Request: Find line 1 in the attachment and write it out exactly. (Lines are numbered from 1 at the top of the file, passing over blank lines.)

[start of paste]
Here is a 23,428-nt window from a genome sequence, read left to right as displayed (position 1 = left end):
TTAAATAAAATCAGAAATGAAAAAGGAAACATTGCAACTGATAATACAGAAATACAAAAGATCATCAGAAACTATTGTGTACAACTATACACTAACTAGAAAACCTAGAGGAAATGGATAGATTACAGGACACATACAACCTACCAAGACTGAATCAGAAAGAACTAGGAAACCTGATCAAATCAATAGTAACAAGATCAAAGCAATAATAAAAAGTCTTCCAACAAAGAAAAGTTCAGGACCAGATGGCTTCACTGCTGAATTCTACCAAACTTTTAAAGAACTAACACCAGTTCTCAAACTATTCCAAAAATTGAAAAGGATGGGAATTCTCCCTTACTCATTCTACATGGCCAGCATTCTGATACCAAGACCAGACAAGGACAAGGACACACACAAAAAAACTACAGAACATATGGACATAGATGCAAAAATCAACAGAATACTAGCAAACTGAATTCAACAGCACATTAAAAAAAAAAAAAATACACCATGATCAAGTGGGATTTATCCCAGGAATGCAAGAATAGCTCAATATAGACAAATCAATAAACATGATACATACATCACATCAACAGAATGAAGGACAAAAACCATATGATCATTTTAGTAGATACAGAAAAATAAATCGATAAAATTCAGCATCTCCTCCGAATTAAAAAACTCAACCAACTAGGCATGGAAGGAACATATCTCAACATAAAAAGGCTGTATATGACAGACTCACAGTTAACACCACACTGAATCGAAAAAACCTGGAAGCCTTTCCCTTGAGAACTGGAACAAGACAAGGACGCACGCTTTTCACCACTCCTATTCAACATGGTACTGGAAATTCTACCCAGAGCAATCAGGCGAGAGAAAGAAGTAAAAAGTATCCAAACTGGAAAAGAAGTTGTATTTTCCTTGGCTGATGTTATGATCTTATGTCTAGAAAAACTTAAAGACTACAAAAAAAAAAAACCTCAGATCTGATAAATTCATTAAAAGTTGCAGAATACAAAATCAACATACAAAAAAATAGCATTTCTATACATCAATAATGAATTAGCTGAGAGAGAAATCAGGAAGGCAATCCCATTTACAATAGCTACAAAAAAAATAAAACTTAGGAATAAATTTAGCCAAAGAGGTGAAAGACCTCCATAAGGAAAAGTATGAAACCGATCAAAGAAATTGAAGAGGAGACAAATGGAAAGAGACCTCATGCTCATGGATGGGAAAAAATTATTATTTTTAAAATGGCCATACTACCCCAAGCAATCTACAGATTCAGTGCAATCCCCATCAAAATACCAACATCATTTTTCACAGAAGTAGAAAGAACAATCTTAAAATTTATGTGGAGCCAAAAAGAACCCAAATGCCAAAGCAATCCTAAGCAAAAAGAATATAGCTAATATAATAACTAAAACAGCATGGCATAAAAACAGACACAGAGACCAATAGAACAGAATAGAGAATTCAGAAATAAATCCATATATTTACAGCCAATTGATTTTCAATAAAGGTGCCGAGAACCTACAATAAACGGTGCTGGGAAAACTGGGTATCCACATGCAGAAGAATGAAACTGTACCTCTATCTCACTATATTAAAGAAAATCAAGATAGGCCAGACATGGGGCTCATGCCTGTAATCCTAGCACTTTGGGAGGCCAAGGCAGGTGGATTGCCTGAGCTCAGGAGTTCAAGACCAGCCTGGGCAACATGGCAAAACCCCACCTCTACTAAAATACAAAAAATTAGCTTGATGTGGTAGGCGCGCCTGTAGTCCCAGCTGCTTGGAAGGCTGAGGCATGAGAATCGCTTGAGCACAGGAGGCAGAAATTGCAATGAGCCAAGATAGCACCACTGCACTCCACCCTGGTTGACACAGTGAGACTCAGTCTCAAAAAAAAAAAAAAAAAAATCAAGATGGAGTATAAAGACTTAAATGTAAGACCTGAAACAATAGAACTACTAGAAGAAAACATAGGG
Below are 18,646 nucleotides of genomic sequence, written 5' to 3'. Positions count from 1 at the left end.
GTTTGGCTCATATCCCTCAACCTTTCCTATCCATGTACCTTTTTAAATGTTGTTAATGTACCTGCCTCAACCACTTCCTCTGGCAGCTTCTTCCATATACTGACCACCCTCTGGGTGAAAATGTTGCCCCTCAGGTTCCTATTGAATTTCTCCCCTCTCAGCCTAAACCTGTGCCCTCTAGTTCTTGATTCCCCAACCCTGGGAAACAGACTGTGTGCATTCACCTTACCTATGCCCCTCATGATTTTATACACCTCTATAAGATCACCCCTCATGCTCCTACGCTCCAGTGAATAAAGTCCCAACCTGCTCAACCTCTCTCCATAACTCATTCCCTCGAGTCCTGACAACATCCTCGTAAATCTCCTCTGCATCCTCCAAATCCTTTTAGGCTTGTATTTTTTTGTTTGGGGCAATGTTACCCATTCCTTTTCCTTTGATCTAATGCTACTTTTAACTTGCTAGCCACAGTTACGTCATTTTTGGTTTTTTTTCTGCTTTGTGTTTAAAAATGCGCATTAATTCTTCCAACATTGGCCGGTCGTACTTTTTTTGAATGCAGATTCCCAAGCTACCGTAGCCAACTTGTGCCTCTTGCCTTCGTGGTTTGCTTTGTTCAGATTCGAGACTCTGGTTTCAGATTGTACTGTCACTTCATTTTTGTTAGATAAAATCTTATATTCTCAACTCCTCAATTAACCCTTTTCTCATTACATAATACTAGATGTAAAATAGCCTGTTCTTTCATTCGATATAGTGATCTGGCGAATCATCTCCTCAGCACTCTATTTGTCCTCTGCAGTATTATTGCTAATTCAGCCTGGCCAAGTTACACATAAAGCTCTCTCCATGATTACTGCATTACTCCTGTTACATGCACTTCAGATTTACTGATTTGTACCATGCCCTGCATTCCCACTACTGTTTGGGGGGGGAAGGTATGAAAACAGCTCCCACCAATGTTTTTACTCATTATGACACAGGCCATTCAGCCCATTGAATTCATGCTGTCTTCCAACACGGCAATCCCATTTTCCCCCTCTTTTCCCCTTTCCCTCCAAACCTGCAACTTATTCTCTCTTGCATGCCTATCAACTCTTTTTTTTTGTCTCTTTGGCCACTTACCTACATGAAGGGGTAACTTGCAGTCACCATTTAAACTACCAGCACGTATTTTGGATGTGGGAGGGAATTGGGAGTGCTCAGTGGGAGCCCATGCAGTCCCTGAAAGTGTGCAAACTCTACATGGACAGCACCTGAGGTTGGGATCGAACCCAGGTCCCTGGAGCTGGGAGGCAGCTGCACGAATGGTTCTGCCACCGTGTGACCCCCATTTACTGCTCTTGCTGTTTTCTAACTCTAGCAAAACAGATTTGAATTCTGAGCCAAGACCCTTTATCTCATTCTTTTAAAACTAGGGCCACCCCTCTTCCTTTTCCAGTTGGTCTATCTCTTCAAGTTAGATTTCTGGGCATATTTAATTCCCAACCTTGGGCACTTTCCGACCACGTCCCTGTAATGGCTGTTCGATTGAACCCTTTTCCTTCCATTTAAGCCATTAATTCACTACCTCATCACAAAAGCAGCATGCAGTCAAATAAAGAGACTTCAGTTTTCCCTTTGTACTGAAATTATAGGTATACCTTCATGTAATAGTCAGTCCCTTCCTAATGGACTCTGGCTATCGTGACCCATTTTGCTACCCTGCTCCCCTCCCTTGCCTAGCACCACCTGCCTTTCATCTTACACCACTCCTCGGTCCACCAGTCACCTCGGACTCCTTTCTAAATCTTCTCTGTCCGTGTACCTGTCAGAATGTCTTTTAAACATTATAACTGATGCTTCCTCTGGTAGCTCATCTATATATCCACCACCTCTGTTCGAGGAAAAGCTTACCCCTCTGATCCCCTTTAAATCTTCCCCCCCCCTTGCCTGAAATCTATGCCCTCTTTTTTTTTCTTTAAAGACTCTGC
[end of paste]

Here is a 23,428-nt window from a genome sequence, read left to right as displayed (position 1 = left end):